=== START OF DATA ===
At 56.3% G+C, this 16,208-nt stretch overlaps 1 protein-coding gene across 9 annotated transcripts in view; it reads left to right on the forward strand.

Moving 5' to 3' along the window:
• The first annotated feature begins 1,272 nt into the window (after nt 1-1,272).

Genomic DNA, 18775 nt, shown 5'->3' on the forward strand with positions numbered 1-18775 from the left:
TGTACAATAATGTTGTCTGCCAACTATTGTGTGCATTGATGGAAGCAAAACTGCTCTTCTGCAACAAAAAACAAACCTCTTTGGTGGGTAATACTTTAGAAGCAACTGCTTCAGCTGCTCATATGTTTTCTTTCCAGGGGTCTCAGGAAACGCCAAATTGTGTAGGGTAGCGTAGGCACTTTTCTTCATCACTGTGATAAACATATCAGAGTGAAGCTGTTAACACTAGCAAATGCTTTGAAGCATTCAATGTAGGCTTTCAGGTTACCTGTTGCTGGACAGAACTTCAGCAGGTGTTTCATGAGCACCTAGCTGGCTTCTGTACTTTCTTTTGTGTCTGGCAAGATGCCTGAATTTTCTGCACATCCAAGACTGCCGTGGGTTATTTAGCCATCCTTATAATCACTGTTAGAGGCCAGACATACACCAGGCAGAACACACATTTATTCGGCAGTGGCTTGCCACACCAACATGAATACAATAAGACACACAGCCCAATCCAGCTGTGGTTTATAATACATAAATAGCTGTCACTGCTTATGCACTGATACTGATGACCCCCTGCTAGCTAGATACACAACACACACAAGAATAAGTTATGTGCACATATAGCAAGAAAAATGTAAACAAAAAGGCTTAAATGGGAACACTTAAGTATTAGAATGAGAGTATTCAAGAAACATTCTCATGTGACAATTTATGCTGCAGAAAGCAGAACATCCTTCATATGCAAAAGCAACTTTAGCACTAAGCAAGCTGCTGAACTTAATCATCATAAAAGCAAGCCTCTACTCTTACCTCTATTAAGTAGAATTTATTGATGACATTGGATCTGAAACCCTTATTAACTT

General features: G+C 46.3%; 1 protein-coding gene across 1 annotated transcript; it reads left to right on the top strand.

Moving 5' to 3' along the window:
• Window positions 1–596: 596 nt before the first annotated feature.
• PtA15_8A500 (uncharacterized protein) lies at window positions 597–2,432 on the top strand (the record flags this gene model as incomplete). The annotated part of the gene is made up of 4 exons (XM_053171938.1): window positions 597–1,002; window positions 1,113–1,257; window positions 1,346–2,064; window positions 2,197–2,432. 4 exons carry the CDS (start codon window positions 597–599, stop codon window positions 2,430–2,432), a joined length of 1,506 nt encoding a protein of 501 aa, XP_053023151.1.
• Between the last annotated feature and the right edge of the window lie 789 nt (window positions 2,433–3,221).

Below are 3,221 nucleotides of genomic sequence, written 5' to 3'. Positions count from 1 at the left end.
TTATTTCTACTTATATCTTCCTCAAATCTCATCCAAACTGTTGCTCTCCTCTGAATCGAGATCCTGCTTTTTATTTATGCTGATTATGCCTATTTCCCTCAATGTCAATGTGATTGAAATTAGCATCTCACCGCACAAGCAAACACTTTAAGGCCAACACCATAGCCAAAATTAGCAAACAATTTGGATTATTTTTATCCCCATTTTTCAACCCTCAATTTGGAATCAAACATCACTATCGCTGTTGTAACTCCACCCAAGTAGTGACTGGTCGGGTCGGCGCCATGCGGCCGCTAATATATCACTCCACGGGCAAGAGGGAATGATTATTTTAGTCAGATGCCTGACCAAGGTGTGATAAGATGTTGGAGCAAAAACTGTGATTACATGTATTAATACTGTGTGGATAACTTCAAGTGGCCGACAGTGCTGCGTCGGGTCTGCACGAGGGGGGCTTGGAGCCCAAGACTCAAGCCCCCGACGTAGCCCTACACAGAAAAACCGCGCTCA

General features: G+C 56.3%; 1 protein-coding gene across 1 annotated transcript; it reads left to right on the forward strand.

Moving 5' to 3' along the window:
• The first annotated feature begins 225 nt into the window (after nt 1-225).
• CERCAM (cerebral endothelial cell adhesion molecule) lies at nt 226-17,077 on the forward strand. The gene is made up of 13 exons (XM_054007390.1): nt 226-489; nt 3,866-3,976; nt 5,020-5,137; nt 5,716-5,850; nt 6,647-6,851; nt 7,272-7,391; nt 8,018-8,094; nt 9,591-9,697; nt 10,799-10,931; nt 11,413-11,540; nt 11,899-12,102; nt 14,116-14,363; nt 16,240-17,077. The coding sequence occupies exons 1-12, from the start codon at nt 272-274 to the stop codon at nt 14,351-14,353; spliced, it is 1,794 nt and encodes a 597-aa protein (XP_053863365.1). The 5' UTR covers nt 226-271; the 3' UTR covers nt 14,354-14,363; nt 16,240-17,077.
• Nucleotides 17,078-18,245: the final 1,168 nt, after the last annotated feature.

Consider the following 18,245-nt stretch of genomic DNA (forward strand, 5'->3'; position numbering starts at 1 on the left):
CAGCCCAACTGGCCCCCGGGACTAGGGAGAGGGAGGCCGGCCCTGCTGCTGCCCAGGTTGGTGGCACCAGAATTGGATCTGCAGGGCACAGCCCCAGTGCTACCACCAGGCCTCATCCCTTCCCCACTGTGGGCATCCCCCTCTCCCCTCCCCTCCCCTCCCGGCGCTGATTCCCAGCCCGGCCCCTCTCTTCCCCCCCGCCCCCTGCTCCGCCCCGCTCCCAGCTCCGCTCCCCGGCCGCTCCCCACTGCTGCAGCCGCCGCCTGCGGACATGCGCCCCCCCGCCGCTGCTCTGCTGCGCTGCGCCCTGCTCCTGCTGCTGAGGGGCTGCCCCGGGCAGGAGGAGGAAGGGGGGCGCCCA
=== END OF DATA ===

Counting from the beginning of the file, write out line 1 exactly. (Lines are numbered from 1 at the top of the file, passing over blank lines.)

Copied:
At 56.3% G+C, this 16,208-nt stretch overlaps 1 protein-coding gene across 9 annotated transcripts in view; it reads left to right on the forward strand.